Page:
(8/13/2002) This chain letter is indicative of a frightening new trend in junk e-mail and has many people scratching their heads about whether to believe it.
SAMPLE CHAIN LETTER TEXT
As much as this hurts to do, I have to ask for help.Let me explain ! Im the poorest excuse for a human being ever.Im unemployed, uneducated, and uninsurable.In addition you wont look at me for very long Im unattractive actully down right ugly.I try every day to get a job but at 48 with no skills and no personality all the doors shut.For 35 years I tried to drink myself away, and almost succeded,but even at like the rest of my wortless self I failed. now the Doctors say I have to start cheomtherapy for the liver but I have no insurance.Im not a bad person I dont drink anymore or do bad things. I have thought of things like chain letters and such but I know its wrong and I wont do bad things, but I need help could you please send some money!! anything !! It would help I dont know what else to do but ask.I cant promise anything in return I dont have anything nor does it look like i will . At least its honest im not promising anything or lying !! Please reach into your heart !
you will really be helping just one person. here is my name and adress.If you like,include your E-mail adress and I do promise to tell you how much money is sent
Thank You For Listnening
END CHAIN LETTER TEXT
Unfortunately, e-beggars are a growing occurrence - some real, some scams, all of questionable value. The first noteworthy example was the March, 2002, request from Honey Starr. In July, 2002, Maria Serban left many scratching their heads with her request for money to buy a computer.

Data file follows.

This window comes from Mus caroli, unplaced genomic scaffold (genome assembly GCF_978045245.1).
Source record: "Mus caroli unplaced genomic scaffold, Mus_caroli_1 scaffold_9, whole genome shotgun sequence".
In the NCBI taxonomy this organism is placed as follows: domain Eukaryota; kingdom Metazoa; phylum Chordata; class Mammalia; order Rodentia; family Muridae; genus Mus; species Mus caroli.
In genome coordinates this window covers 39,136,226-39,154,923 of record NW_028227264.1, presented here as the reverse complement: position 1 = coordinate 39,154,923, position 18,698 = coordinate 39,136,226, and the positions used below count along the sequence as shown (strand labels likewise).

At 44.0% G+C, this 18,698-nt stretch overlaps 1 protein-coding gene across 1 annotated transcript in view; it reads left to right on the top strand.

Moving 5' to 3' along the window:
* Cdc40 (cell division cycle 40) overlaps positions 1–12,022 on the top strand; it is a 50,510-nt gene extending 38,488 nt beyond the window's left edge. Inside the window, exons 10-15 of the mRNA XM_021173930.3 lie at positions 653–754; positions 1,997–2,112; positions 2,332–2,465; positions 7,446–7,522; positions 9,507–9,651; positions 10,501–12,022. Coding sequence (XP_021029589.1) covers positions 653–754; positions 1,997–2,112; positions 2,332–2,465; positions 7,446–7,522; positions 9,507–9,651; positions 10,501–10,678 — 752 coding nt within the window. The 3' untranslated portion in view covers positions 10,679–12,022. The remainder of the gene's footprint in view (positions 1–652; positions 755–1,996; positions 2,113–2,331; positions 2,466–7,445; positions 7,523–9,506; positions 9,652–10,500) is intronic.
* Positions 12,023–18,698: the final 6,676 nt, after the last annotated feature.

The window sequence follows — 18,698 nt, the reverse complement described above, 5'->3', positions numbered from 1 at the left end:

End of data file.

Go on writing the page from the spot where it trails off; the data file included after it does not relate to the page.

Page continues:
Mr. Mangold's proposal originated in August, 2002, supposedly from email@example.com, a free e-mail account provided by a Spanish-language web portal based in Miami, Florida. Chain letters like this one are expressly forbidden in 123.com's terms of services. Consequences range from termination of services to invoicing the violator for costs incurred from the unauthorized use of their services. Not surprisingly, mail to the account bounces as undeliverable (either bogus from the start, or shut down for violations).
Another major problem is that what he is asking is basically illegal. He requests you send your assistance to a post office box in Chicago, Illinois. United States postal regulations prohibit individuals from soliciting money via postal mail without offering something of comparable value in return. Additionally, any money received is considered income by the Internal Revenue Service and is subject to taxation.
BreakTheChain.org recommends against responding to or participating in letters like this one in any way. Even if it is true (and there is definitely the possibility that it is a scam), it will most likely make the person's situation worse rather than better. Break this Chain.